In the relative intimacy of a mostly deserted House, the discussion can be substantive, even wonkish. Members will address one another cordially and cross the centre aisle to sit and talk with each other. There are moments too of passion and eloquence. “One of the arguments that the NDP members used against the free-trade agreement with Colombia was that there had been some level of illicit drug trafficking and money laundering in Colombia in the past,” says Brison, recalling a previous debate to make the case for dealing with Panama. “I want to address that because if we are serious about working with the government of Colombia and the people of Colombia to reduce that drug trade, the most important thing we can do is provide alternative economic opportunities through legitimate trade.”
As debate proceeds, Liberal Kevin Lamoureux, a newcomer to the House who may challenge Jim Maloway’s dominance of the word count, finds excuse, in discussing the benefits of free trade for the Manitoba hog industry, to note that Manitoba annually produces more pigs than it has people. As he and Maloway go back and forth, several MPs work away at laptops. The NDP’s Linda Duncan, seated nearby Maloway, alternates between listening to him and reading various documents she’s brought with her. A group of five teenagers arriving in the south gallery brings the audience to six. With his fourth intervention of the day, Maloway raises France’s tax treaty with Panama as a point of comparison. He will speak five more times before the day’s business is finished.
Before being elected at the federal level, Maloway served for 12 years in the Manitoba legislature. There, he says, he was less interested in engaging in legislative debate and more interested in media interviews and attention. Now, he figures, he’s making up for lost time. He says he is in his Parliament Hill office most nights until 9 p.m. reading up on legislation. He enjoys the competition of debate, and figures more people are listening than it might seem—a view shared by other MPs who report emails and questions about speeches they’ve made and legislation that is being considered. He also understands his practical value to the NDP side. If he is able and willing to sit in the House and speak to whatever legislation is on the order paper each day, other NDP MPs are free to take care of appearances, speeches, interviews and other demands.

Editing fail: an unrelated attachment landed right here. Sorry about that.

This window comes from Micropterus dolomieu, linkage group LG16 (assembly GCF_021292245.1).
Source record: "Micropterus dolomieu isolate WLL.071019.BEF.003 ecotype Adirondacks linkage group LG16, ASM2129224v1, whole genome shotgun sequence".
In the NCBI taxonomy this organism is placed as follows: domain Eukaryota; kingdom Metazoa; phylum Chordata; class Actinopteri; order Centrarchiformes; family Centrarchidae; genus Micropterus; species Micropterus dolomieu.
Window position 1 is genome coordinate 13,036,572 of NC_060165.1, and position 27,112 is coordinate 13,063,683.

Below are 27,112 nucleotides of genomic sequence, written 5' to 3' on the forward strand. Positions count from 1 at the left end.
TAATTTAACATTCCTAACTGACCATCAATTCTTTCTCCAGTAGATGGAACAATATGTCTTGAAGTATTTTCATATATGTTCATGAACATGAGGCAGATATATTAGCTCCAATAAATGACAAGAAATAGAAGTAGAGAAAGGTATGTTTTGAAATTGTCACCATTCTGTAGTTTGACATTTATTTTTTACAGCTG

How you view the purpose of the House depends largely on how you view the purpose of an MP like Maloway. What should an MP’s role be? Does he represent his riding or his party? Is she beholden to her constituents or her party leader? Is he a conduit for the wishes of others or is he ever entitled to do what he thinks is best?
On paper, the MP possesses great power, but the idea of the backbencher as a powerless placeholder has become central to our politics. After all, the Westminster system functions, often efficiently, as the product of oppositional “teams.” Elections are presented as a choice of party and prime minister. (In a recent Ekos poll, only 17 per cent of respondents identified the local candidate as the most important factor when it came to voting.) At present, the most highly prized quality in modern Ottawa is discipline, both of behaviour and message. The party leader who exerts it is admired. The MP who disobeys is ostracized. There is a certain logic to this. “We happen to be individual persons, but we were also elected as a group of MPs under a certain set of promises that we also have to respect and hopefully implement,” says Conservative MP Bruce Stanton. “I understood that my role in this was to get my seat elected so that my party could put a new program in place.”